This study aimed to investigate English as an Additional Language (EAL) academic
literacies development of four Syrian established academics in exile in relation to their (i)
academic networking, (ii) co-authorship practices, (iii) and authorial voice. Ethnography
was used as a method via talk-around-text interviews; as a methodology, via questionnaires,
semi-structured interviews, writing logs, academic network plots, and Text Histories; and as
deep theorizing (Lillis, 2008) via conducting analysis of both conceptual as well as textual
In relation to academic networking, it was found that all the types of networks, i.e.,
strong/weak, formal/informal, symmetrical/asymmetrical, durable/temporary,
direct/indirect, and local/global played a role in the development of EAL academic
literacies. Additionally, the relevant properties of nodes the co-authors possessed, i.e., the
ability to conduct network, text-production, disciplinary, and publishing interventions, were
essential for the Syrian academics’ EAL academic literacies development.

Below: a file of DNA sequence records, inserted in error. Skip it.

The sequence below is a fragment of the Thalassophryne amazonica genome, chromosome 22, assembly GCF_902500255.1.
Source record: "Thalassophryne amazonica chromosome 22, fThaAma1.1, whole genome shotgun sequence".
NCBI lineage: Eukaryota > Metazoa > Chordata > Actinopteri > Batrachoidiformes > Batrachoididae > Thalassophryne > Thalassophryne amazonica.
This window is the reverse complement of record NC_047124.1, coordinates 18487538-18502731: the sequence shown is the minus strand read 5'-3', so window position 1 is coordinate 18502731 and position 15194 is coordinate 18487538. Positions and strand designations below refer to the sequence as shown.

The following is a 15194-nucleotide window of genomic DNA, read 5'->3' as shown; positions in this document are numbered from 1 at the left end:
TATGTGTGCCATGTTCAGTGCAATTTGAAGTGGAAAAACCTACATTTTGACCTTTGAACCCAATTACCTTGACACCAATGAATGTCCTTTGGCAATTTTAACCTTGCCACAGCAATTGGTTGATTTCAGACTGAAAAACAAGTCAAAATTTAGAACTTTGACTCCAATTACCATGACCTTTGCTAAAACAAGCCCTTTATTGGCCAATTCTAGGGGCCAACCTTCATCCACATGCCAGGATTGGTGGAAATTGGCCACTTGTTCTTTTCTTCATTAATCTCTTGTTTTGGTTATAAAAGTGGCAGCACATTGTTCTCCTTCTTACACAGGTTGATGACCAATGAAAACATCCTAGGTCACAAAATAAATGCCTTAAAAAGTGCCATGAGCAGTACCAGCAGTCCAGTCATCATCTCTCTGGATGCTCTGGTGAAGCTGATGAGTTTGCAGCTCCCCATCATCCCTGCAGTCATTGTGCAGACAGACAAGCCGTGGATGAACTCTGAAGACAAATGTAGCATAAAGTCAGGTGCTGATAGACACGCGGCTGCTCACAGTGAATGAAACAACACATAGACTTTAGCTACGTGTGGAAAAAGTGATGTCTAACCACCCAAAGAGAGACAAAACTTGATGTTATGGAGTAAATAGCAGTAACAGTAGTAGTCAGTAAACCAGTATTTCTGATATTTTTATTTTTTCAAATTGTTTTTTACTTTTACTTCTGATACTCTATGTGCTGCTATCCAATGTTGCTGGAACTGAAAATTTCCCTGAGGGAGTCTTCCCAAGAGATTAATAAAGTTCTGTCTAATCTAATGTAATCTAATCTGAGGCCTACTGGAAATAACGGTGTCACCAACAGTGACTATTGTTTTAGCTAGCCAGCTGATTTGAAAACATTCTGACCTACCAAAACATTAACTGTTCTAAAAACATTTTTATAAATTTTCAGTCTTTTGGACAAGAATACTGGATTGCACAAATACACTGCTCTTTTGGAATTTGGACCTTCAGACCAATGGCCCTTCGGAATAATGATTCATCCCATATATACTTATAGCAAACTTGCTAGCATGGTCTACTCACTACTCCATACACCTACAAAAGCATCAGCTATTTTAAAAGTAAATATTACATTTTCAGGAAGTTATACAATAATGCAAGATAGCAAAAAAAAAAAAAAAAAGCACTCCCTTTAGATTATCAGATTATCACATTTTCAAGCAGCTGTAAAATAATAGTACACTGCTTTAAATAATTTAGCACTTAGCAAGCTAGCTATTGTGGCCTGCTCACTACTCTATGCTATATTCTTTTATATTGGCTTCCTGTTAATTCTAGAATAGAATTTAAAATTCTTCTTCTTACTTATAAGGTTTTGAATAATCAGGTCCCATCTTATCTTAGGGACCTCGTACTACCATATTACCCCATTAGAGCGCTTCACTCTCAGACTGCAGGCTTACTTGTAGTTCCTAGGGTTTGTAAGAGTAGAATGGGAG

Co-authorship was found to be a two-way interactive relation where EAL academic
literacies development occurred as a result of a mutual investment by both sides. The
participants and their co-authors invested in the collaborative work to different extents each
depending on their level of motivation.
Authorial voice was examined as conceptualisation and as a textual practice; the
latter was investigated through a combination of a priori categories (metadiscourse
features) and a posteriori categories, emerging as relevant from the data (disciplinary
discourse conventions, textual positioning, and textual ownership). These components of
voice were found to be in a dynamic interactive relationship, with the participants’ use of
the relevant textual features becoming more frequent, more appropriate, and employed with
more awareness as they progressed in their academic journeys. The study concludes with
theoretical, methodological, and pedagogical implications.